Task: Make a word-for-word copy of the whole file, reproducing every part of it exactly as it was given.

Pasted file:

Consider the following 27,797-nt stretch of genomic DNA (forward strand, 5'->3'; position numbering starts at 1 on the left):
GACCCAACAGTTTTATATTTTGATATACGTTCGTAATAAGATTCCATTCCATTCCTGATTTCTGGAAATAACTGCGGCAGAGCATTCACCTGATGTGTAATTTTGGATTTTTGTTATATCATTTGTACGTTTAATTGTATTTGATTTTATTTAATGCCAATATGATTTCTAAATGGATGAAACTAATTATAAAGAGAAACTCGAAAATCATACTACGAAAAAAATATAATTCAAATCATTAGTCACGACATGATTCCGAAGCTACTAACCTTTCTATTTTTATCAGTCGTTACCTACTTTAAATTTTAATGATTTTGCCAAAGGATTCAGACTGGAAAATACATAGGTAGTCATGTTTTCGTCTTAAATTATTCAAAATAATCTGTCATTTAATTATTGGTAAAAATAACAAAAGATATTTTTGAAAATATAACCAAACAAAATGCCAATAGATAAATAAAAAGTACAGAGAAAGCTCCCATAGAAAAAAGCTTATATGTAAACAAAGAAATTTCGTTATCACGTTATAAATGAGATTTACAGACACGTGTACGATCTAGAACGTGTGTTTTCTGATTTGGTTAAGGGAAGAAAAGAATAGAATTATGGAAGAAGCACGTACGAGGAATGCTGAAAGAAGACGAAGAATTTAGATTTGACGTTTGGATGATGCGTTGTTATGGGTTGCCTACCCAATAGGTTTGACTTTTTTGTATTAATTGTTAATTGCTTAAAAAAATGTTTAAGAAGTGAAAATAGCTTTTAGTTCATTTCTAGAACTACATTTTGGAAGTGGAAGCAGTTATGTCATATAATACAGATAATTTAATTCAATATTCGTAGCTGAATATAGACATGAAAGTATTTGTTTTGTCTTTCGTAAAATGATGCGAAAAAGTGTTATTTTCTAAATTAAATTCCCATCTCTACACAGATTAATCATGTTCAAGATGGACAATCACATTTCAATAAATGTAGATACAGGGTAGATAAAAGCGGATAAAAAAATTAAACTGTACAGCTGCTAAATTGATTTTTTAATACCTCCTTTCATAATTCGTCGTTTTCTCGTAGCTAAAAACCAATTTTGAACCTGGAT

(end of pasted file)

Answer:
Consider the following 27,797-nt stretch of genomic DNA (forward strand, 5'->3'; position numbering starts at 1 on the left):
GACCCAACAGTTTTATATTTTGATATACGTTCGTAATAAGATTCCATTCCATTCCTGATTTCTGGAAATAACTGCGGCAGAGCATTCACCTGATGTGTAATTTTGGATTTTTGTTATATCATTTGTACGTTTAATTGTATTTGATTTTATTTAATGCCAATATGATTTCTAAATGGATGAAACTAATTATAAAGAGAAACTCGAAAATCATACTACGAAAAAAATATAATTCAAATCATTAGTCACGACATGATTCCGAAGCTACTAACCTTTCTATTTTTATCAGTCGTTACCTACTTTAAATTTTAATGATTTTGCCAAAGGATTCAGACTGGAAAATACATAGGTAGTCATGTTTTCGTCTTAAATTATTCAAAATAATCTGTCATTTAATTATTGGTAAAAATAACAAAAGATATTTTTGAAAATATAACCAAACAAAATGCCAATAGATAAATAAAAAGTACAGAGAAAGCTCCCATAGAAAAAAGCTTATATGTAAACAAAGAAATTTCGTTATCACGTTATAAATGAGATTTACAGACACGTGTACGATCTAGAACGTGTGTTTTCTGATTTGGTTAAGGGAAGAAAAGAATAGAATTATGGAAGAAGCACGTACGAGGAATGCTGAAAGAAGACGAAGAATTTAGATTTGACGTTTGGATGATGCGTTGTTATGGGTTGCCTACCCAATAGGTTTGACTTTTTTGTATTAATTGTTAATTGCTTAAAAAAATGTTTAAGAAGTGAAAATAGCTTTTAGTTCATTTCTAGAACTACATTTTGGAAGTGGAAGCAGTTATGTCATATAATACAGATAATTTAATTCAATATTCGTAGCTGAATATAGACATGAAAGTATTTGTTTTGTCTTTCGTAAAATGATGCGAAAAAGTGTTATTTTCTAAATTAAATTCCCATCTCTACACAGATTAATCATGTTCAAGATGGACAATCACATTTCAATAAATGTAGATACAGGGTAGATAAAAGCGGATAAAAAAATTAAACTGTACAGCTGCTAAATTGATTTTTTAATACCTCCTTTCATAATTCGTCGTTTTCTCGTAGCTAAAAACCAATTTTGAACCTGGAT